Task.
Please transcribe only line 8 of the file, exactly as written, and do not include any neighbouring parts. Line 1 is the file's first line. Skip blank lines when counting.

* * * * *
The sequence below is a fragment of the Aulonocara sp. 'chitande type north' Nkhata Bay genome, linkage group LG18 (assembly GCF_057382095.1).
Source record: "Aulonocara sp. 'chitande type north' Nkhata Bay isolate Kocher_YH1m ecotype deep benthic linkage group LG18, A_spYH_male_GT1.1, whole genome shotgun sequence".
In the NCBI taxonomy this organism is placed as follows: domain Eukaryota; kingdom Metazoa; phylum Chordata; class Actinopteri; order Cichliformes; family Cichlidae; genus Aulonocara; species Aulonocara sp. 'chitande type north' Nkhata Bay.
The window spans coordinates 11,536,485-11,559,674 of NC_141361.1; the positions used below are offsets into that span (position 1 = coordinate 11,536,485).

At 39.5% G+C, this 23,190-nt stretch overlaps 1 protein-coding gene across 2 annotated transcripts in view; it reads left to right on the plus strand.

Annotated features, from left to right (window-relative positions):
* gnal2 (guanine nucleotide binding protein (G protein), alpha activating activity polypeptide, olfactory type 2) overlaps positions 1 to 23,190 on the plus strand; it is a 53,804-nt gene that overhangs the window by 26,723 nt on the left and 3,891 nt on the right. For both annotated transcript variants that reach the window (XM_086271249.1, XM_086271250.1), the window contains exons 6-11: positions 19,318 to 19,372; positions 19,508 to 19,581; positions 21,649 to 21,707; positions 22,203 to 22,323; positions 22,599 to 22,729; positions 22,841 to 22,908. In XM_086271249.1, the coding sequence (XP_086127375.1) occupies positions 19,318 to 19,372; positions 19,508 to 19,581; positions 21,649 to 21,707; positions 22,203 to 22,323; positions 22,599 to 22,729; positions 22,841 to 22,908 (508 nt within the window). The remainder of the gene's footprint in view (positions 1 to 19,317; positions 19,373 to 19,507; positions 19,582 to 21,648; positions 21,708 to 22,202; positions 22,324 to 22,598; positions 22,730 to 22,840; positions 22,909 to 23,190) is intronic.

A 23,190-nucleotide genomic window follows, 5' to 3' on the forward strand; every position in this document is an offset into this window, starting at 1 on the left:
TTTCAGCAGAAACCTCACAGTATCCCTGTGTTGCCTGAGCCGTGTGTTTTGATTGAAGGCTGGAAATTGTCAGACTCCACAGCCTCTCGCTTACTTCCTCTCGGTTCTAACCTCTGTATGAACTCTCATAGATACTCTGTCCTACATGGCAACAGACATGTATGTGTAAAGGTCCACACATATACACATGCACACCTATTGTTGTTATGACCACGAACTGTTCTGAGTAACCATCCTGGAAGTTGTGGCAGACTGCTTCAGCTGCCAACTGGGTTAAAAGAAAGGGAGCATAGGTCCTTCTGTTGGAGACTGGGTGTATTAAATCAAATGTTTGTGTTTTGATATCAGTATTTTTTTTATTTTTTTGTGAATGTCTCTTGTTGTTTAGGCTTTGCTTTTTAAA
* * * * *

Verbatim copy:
A 23,190-nucleotide genomic window follows, 5' to 3' on the forward strand; every position in this document is an offset into this window, starting at 1 on the left: